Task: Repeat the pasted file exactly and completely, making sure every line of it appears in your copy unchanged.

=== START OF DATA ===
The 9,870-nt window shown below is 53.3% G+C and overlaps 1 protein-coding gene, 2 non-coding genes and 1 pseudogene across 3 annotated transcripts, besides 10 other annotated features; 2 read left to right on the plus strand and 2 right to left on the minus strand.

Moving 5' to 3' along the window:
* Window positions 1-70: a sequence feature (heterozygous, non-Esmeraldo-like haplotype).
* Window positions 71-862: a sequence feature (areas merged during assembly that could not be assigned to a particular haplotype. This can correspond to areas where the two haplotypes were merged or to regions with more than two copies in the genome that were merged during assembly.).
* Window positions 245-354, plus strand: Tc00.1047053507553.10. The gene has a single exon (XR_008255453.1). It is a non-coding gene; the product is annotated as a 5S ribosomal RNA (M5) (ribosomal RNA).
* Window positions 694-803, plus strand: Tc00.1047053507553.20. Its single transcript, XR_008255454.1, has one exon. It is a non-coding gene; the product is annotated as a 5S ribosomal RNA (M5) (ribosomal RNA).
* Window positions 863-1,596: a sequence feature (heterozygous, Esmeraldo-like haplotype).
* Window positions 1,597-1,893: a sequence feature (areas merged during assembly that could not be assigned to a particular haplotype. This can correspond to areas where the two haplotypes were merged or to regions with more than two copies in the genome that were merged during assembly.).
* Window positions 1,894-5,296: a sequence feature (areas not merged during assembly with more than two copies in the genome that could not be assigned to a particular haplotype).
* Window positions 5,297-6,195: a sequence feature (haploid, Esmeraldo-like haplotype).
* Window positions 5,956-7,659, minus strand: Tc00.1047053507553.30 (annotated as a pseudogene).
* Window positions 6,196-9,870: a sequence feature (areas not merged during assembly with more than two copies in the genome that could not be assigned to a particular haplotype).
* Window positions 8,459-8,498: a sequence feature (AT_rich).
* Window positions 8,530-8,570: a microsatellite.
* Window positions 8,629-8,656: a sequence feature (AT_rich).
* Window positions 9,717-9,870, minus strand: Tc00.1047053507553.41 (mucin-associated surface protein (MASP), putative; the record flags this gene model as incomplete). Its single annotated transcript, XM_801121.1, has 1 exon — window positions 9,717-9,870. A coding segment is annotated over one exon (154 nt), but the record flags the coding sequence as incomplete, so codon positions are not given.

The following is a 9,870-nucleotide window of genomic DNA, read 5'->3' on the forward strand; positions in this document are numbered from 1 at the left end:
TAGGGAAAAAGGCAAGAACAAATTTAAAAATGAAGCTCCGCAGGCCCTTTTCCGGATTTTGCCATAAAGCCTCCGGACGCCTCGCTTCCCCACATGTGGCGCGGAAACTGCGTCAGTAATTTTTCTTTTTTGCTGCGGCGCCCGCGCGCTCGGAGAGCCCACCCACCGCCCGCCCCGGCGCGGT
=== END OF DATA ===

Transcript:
The 9,870-nt window shown below is 53.3% G+C and overlaps 1 protein-coding gene, 2 non-coding genes and 1 pseudogene across 3 annotated transcripts, besides 10 other annotated features; 2 read left to right on the plus strand and 2 right to left on the minus strand.

Moving 5' to 3' along the window:
* Window positions 1-70: a sequence feature (heterozygous, non-Esmeraldo-like haplotype).
* Window positions 71-862: a sequence feature (areas merged during assembly that could not be assigned to a particular haplotype. This can correspond to areas where the two haplotypes were merged or to regions with more than two copies in the genome that were merged during assembly.).
* Window positions 245-354, plus strand: Tc00.1047053507553.10. The gene has a single exon (XR_008255453.1). It is a non-coding gene; the product is annotated as a 5S ribosomal RNA (M5) (ribosomal RNA).
* Window positions 694-803, plus strand: Tc00.1047053507553.20. Its single transcript, XR_008255454.1, has one exon. It is a non-coding gene; the product is annotated as a 5S ribosomal RNA (M5) (ribosomal RNA).
* Window positions 863-1,596: a sequence feature (heterozygous, Esmeraldo-like haplotype).
* Window positions 1,597-1,893: a sequence feature (areas merged during assembly that could not be assigned to a particular haplotype. This can correspond to areas where the two haplotypes were merged or to regions with more than two copies in the genome that were merged during assembly.).
* Window positions 1,894-5,296: a sequence feature (areas not merged during assembly with more than two copies in the genome that could not be assigned to a particular haplotype).
* Window positions 5,297-6,195: a sequence feature (haploid, Esmeraldo-like haplotype).
* Window positions 5,956-7,659, minus strand: Tc00.1047053507553.30 (annotated as a pseudogene).
* Window positions 6,196-9,870: a sequence feature (areas not merged during assembly with more than two copies in the genome that could not be assigned to a particular haplotype).
* Window positions 8,459-8,498: a sequence feature (AT_rich).
* Window positions 8,530-8,570: a microsatellite.
* Window positions 8,629-8,656: a sequence feature (AT_rich).
* Window positions 9,717-9,870, minus strand: Tc00.1047053507553.41 (mucin-associated surface protein (MASP), putative; the record flags this gene model as incomplete). Its single annotated transcript, XM_801121.1, has 1 exon — window positions 9,717-9,870. A coding segment is annotated over one exon (154 nt), but the record flags the coding sequence as incomplete, so codon positions are not given.

The following is a 9,870-nucleotide window of genomic DNA, read 5'->3' on the forward strand; positions in this document are numbered from 1 at the left end:
TAGGGAAAAAGGCAAGAACAAATTTAAAAATGAAGCTCCGCAGGCCCTTTTCCGGATTTTGCCATAAAGCCTCCGGACGCCTCGCTTCCCCACATGTGGCGCGGAAACTGCGTCAGTAATTTTTCTTTTTTGCTGCGGCGCCCGCGCGCTCGGAGAGCCCACCCACCGCCCGCCCCGGCGCGGT